Arnold Newman

USA / 1918 - 2006 /
“We do not take pictures with our cameras, but with our hearts and minds.”

"A lot of photographers think that if they buy a better camera they’ll be able to take better photographs. A better camera won’t do a thing for you if you don’t have anything in your head or in your heart."
– Arnold Newman

Born March 3, 1918 in New York City. He was raised and attended schools in Atlantic City, NJ and Miami Beach, FL. He studied art under a scholarship at the University of Miami, Coral Gables, FL from 1936-38. He died in New York City on June 6, 2006. Generally acknowledged as the pioneer of the environmental portrait, he is also known for his still life and abstract photography, and he is considered one of the most influential photographers of the 20th Century.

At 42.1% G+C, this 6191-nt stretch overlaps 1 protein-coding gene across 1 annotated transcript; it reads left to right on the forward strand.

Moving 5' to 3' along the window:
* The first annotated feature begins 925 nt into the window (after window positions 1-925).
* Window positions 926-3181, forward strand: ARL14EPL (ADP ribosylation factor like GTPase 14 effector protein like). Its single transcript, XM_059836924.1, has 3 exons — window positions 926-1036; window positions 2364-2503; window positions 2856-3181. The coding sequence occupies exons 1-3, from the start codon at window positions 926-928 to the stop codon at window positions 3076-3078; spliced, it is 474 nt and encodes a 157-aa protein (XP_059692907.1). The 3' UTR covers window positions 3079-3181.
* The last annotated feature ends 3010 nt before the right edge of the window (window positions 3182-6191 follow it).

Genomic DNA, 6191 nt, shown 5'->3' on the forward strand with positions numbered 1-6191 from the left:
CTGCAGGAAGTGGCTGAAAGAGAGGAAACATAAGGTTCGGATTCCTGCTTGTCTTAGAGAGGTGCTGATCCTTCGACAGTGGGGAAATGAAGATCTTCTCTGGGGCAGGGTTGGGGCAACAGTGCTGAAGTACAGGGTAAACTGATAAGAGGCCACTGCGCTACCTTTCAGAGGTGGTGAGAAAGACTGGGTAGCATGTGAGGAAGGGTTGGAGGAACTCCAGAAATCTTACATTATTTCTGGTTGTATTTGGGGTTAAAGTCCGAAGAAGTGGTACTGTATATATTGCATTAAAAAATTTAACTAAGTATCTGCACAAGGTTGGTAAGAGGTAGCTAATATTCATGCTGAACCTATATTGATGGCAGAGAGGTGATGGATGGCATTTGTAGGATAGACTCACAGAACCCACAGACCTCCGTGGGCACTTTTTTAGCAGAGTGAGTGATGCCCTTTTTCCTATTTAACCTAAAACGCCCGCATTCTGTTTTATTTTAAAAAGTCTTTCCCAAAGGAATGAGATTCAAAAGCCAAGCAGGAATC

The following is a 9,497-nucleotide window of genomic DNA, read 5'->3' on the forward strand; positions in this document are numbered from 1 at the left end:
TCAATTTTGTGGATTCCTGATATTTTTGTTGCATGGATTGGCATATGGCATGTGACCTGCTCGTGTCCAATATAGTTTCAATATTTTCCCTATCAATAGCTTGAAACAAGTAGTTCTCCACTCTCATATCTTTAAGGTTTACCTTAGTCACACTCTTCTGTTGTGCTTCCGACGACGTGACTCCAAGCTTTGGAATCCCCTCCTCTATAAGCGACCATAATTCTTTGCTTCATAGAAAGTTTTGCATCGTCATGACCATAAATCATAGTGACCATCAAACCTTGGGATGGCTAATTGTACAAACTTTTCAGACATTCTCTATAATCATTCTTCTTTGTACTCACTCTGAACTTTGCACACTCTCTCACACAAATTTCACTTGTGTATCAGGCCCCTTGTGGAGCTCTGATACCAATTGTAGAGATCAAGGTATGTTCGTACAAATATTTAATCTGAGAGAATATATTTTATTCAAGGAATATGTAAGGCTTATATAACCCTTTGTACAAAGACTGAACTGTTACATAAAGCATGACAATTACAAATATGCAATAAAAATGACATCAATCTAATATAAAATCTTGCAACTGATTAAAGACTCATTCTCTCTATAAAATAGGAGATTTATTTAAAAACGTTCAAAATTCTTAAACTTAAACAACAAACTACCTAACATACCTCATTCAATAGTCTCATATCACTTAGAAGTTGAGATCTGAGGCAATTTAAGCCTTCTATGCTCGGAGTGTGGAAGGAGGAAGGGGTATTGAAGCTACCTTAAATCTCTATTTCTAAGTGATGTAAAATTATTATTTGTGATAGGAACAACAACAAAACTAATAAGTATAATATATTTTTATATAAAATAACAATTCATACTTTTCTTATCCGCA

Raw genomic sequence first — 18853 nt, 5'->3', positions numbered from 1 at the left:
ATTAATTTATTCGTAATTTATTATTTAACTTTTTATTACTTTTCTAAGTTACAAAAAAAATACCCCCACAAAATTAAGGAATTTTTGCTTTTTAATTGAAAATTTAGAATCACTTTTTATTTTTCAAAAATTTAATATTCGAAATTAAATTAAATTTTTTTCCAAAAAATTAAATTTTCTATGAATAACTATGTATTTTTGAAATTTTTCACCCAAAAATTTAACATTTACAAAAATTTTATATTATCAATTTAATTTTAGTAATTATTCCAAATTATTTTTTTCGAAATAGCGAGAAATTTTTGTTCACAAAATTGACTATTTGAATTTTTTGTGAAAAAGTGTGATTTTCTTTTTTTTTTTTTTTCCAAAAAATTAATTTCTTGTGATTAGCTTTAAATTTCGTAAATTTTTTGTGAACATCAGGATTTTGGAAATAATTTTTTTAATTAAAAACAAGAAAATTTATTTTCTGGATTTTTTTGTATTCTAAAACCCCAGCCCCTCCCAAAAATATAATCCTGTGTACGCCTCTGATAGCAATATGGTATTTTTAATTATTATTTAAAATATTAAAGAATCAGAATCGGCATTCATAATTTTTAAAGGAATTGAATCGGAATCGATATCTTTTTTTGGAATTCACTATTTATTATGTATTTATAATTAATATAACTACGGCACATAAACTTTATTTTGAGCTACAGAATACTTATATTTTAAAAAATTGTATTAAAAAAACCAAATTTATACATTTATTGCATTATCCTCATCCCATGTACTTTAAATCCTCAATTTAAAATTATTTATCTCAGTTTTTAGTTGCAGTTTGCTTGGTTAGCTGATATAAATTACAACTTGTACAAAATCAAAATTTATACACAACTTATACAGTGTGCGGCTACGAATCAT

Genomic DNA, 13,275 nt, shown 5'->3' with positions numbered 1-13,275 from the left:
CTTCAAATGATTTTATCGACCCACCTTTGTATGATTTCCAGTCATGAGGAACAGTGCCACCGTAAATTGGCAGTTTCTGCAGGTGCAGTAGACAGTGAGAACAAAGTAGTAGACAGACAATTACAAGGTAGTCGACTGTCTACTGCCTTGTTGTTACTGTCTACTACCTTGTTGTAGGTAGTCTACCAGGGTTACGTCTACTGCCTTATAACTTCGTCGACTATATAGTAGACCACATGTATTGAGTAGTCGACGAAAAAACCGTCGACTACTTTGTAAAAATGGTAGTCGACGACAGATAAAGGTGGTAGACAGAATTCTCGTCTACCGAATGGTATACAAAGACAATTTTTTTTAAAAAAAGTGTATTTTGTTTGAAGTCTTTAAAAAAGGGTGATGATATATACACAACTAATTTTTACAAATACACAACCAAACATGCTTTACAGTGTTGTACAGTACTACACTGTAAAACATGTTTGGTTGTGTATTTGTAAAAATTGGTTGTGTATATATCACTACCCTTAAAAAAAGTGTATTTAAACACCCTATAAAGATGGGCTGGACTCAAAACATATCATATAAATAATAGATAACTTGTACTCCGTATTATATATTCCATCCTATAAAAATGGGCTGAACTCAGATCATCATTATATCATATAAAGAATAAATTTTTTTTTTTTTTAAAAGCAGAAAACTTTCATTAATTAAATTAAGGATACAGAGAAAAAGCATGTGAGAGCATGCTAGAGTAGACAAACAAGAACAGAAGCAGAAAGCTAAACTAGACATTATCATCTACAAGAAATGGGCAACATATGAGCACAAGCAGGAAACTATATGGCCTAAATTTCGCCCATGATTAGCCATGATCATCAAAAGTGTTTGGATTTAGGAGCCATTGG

Newman began his career in photography in 1938 working at chain portrait studios in Philadelphia, Baltimore, and West Palm Beach, and immediately began working in abstract and documentary photography on his own. In June 1941, Beaumont Newhall of the Museum of Modern Art (MoMA) and Alfred Stieglitz “discovered” him, and he was given an exhibit with Ben Rose at the A.D. Gallery in September. There he began working on experimental portraiture, developing an approach that is widely influential in portrait photography today. In June of 1942, he returned home to Miami Beach, FL because of the war. In 1945 his Philadelphia Museum of Art one-man exhibit, Artists Look Like This, attracted nationwide attention. Well established, he moved to New York in 1946 and opened his studio and became a member of the American Society of Magazine Photographers (ASMP.) Newman’s new approach to portraiture began its influence through key publications in America and abroad. Exhibits and purchases of his work by major museums quickly followed. In 1949, he married Augusta Rubenstein, and they had 2 sons, Eric, born 1950, and David, 1952. His wife died in 2009. They are survived by their sons and 4 grandchildren. (
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First Collected by

Justin Bradley


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